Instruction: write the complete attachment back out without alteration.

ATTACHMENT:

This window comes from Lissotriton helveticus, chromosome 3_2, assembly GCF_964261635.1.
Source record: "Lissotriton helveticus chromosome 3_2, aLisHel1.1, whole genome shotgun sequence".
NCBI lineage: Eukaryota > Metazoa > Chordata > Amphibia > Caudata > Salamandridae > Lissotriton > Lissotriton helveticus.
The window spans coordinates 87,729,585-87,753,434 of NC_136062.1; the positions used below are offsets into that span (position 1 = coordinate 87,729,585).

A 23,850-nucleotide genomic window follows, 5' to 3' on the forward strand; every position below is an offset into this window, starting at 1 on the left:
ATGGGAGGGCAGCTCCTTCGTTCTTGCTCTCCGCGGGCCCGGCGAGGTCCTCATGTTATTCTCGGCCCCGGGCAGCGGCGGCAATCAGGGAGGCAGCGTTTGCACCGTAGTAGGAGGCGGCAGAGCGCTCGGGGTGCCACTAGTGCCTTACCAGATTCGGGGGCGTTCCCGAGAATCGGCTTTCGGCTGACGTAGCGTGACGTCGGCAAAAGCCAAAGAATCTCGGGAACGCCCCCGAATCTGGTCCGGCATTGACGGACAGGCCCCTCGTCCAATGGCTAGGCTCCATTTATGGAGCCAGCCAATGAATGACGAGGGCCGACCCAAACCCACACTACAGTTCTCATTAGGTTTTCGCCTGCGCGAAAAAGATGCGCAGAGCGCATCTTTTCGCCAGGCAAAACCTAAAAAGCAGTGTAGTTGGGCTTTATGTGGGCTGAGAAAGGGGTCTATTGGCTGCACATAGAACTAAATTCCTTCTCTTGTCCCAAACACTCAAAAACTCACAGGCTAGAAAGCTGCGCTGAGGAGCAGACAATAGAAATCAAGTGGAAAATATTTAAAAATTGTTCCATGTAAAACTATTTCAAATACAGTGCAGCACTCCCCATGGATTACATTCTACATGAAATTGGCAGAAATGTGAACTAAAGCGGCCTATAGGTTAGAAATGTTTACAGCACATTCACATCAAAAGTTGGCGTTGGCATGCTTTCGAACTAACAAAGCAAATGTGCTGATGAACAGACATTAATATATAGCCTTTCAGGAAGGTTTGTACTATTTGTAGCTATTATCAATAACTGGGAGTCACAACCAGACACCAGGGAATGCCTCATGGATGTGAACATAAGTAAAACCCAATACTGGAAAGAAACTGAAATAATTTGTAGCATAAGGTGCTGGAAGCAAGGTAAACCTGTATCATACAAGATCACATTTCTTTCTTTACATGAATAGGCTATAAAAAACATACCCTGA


This window comes from Lissotriton helveticus, chromosome 3_2, assembly GCF_964261635.1.
Source record: "Lissotriton helveticus chromosome 3_2, aLisHel1.1, whole genome shotgun sequence".
NCBI lineage: Eukaryota > Metazoa > Chordata > Amphibia > Caudata > Salamandridae > Lissotriton > Lissotriton helveticus.
The window spans coordinates 87,729,585-87,753,434 of NC_136062.1; the positions used below are offsets into that span (position 1 = coordinate 87,729,585).

A 23,850-nucleotide genomic window follows, 5' to 3' on the forward strand; every position below is an offset into this window, starting at 1 on the left:
ATGGGAGGGCAGCTCCTTCGTTCTTGCTCTCCGCGGGCCCGGCGAGGTCCTCATGTTATTCTCGGCCCCGGGCAGCGGCGGCAATCAGGGAGGCAGCGTTTGCACCGTAGTAGGAGGCGGCAGAGCGCTCGGGGTGCCACTAGTGCCTTACCAGATTCGGGGGCGTTCCCGAGAATCGGCTTTCGGCTGACGTAGCGTGACGTCGGCAAAAGCCAAAGAATCTCGGGAACGCCCCCGAATCTGGTCCGGCATTGACGGACAGGCCCCTCGTCCAATGGCTAGGCTCCATTTATGGAGCCAGCCAATGAATGACGAGGGCCGACCCAAACCCACACTACAGTTCTCATTAGGTTTTCGCCTGCGCGAAAAAGATGCGCAGAGCGCATCTTTTCGCCAGGCAAAACCTAAAAAGCAGTGTAGTTGGGCTTTATGTGGGCTGAGAAAGGGGTCTATTGGCTGCACATAGAACTAAATTCCTTCTCTTGTCCCAAACACTCAAAAACTCACAGGCTAGAAAGCTGCGCTGAGGAGCAGACAATAGAAATCAAGTGGAAAATATTTAAAAATTGTTCCATGTAAAACTATTTCAAATACAGTGCAGCACTCCCCATGGATTACATTCTACATGAAATTGGCAGAAATGTGAACTAAAGCGGCCTATAGGTTAGAAATGTTTACAGCACATTCACATCAAAAGTTGGCGTTGGCATGCTTTCGAACTAACAAAGCAAATGTGCTGATGAACAGACATTAATATATAGCCTTTCAGGAAGGTTTGTACTATTTGTAGCTATTATCAATAACTGGGAGTCACAACCAGACACCAGGGAATGCCTCATGGATGTGAACATAAGTAAAACCCAATACTGGAAAGAAACTGAAATAATTTGTAGCATAAGGTGCTGGAAGCAAGGTAAACCTGTATCATACAAGATCACATTTCTTTCTTTACATGAATAGGCTATAAAAAACATACCCTGA